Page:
Change Can Be Good

I wanted a change. Every once in a while I buy a new shade of nail polish, or revamp the way I do my make up. But this time I wanted something bigger. Maybe not as drastic as about six years ago when, after having been a blond my whole life, I suddenly died my hair bright red, but somewhere in that neighborhood. I didn’t want to go back to blonde. I didn’t want any other color. And there is not a whole lot else I could do. For a few months I played around with the idea of cutting bangs, but really the upkeep on those would be far too difficult and I would probably end up with my hair looking unkempt. And I can’t have that. At one point I cut my hair really short. It was cute. But I was a lot younger. Meaning everything was cute back then. And by everything was cute back then, I mean I thought everything was cute back then. I would offer some pictures for debate, but I don’t think I have any. So, in making a short story long, on a whim I decided to get a perm. And I really do mean on a whim. I was sitting in my Theory class and this was my thought process:
So this one man said this about that… note note note
This other man countered it with this other stuff… note note note
This third man combined the other two theories, added an extra one for good measure and said this… note note note
I should get a perm
This fourth man is from an entirely different school of thought and he said this other stuff… note note note
Oh look it’s break time… I am going to call the salon and make an appointment. And I did. And then I got a perm.
I have never gotten a perm before, so I wasn’t sure what it entailed. I knew there were curlers involved, and some type of solution. Apparently I have a lot of hair, so they had to use two solutions. What I hadn’t anticipated was that the whole thing would take over three hours. I got to the salon a little after five, and they said the tips of my hair were damaged and I needed a trim. I acquiesced, and the man got his shears out. He performed something that looked like the trimming of a bonsai tree with red strands flying every which way, and five minutes later my hair was “fixed.”
Then the fun started. He got out what looked to be about a hundred of the smallest curlers I have ever seen. I mean these things looked like they came out of a Barbie salon play boutique. He then proceeded to spray stuff all over my hair which he said was water, except it burned every time it touched my skin. And from my experience with showers I am pretty sure water doesn’t do that. Then he wrapped my hair in little pieces of paper at the tips and began using all the itsy bitsy curlers. I swear he wrapped each one of my hairs individually onto a different curler, or at least that it what it looked like. And it took him almost two hours to do this so I have reason to believe I was correct in my assessment. Then he poured two bottles of solution all over my head, put a giant bag over my hair and put me in this large helmet heat process machine thing. Apparently the heat was supposed to activate the solution in my hair and produce the desired curls. Translation: more burning.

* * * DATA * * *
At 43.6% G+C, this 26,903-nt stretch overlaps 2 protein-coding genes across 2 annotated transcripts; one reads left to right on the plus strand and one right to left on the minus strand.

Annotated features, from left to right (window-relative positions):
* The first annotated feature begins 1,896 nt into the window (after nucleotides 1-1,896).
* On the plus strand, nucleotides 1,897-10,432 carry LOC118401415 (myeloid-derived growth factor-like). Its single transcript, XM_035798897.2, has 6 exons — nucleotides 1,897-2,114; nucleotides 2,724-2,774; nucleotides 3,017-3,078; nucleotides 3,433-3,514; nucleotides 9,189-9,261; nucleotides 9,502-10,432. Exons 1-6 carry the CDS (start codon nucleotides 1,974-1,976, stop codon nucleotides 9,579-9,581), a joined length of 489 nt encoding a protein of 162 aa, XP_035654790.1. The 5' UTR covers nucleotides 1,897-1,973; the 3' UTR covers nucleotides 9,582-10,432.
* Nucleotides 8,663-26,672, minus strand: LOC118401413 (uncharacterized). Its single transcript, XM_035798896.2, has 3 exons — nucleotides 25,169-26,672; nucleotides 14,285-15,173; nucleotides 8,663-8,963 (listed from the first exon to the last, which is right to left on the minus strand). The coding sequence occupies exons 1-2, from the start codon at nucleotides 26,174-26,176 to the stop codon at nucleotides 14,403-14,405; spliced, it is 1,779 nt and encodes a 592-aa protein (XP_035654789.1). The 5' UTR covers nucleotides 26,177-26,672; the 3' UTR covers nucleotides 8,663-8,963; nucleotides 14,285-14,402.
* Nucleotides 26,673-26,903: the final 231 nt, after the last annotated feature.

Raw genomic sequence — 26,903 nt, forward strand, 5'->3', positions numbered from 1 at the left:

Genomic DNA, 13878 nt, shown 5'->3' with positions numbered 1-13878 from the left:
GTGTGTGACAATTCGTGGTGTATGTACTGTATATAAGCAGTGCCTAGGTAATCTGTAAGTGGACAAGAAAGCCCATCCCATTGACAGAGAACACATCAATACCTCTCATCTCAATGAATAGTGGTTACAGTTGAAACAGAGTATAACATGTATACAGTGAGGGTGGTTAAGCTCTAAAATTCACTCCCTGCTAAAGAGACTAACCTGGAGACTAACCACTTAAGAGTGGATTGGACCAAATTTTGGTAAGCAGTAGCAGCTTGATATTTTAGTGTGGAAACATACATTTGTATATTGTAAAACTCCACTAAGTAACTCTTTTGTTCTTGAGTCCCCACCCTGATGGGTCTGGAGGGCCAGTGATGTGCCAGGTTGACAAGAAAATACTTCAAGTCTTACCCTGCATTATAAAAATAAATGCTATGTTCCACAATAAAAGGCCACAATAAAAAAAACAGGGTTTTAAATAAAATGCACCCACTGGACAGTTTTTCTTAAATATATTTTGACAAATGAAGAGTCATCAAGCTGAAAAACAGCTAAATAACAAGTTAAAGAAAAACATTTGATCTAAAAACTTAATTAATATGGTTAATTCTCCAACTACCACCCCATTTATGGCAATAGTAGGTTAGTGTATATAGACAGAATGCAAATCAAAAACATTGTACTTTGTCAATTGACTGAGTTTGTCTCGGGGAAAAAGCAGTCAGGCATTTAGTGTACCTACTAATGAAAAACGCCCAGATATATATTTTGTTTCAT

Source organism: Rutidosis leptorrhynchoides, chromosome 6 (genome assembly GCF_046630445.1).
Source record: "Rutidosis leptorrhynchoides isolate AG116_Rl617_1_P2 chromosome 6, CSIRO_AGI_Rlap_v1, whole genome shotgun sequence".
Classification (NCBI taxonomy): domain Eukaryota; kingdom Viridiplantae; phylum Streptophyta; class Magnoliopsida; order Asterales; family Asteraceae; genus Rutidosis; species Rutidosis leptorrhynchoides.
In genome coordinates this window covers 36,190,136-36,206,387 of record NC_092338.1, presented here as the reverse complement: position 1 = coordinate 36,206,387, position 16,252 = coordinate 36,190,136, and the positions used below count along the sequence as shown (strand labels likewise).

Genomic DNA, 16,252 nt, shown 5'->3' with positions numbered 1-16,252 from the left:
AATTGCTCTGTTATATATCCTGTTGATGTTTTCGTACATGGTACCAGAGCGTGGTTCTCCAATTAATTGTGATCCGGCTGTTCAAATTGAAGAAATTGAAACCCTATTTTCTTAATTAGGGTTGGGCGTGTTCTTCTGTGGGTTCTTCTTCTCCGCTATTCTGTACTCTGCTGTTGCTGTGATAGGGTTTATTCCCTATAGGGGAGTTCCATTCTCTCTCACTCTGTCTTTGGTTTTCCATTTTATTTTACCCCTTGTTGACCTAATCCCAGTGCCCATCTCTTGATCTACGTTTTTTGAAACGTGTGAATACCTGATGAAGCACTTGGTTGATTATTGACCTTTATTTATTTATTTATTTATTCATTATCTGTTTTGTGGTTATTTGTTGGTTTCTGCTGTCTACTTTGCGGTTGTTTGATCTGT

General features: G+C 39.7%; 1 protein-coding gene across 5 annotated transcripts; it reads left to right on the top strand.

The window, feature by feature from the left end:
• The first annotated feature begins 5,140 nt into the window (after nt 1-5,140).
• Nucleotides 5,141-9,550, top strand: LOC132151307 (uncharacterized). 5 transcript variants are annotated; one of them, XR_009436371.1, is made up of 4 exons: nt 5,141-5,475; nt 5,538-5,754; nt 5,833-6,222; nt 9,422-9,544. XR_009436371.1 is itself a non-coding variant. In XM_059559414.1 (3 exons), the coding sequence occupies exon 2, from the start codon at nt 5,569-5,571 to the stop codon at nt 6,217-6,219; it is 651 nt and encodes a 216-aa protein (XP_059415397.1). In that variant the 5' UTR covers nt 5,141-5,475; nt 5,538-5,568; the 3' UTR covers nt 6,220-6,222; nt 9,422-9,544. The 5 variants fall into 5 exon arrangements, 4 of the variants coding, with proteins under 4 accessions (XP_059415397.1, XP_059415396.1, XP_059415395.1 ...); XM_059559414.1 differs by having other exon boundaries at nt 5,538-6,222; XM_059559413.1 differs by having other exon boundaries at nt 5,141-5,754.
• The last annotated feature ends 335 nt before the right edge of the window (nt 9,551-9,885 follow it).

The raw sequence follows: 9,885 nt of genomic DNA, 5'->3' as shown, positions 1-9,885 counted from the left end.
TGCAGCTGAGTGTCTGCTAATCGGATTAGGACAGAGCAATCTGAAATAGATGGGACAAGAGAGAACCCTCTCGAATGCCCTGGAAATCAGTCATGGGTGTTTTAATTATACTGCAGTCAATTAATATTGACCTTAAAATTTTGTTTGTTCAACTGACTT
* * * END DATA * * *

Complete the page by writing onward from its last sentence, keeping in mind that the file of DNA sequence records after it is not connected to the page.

I was a total trooper, and sat through this process for forty five minutes. After which his assistant took me over to the sink and began yanking the many curlers out. It took her almost as long as it took him to put them in, and did I mention all the yanking involved? If not, let me tell you, there was a lot of yanking. Translation: burning pain. Several hours passed, the salon had already closed, and they were attempting to get the solutions out of my hair, with three people washing and scrubbing at me like the place was about to burn down. They didn’t speak English so I couldn’t understand what they were saying, but I have to admit, all the screaming and shouting was rather alarming. The dramatic arm gestures didn’t help alleviate my panic.
I asked if everything was okay, they all told me not to worry about it. When people say that is usually when I start to worry. A few minutes later they took me away from the sink, plopped me in front of the mirror and started massaging my hair. It was still wet, but they said they could not blow dry since more heat would damage my hair. As is I was in a hurry to get home, so I was perfectly happy leaving with wet hair, especially since it was still unbearably hot outside. As I was paying, the main lady said “don’t brush your hair this week, it might fall out.” Oh…
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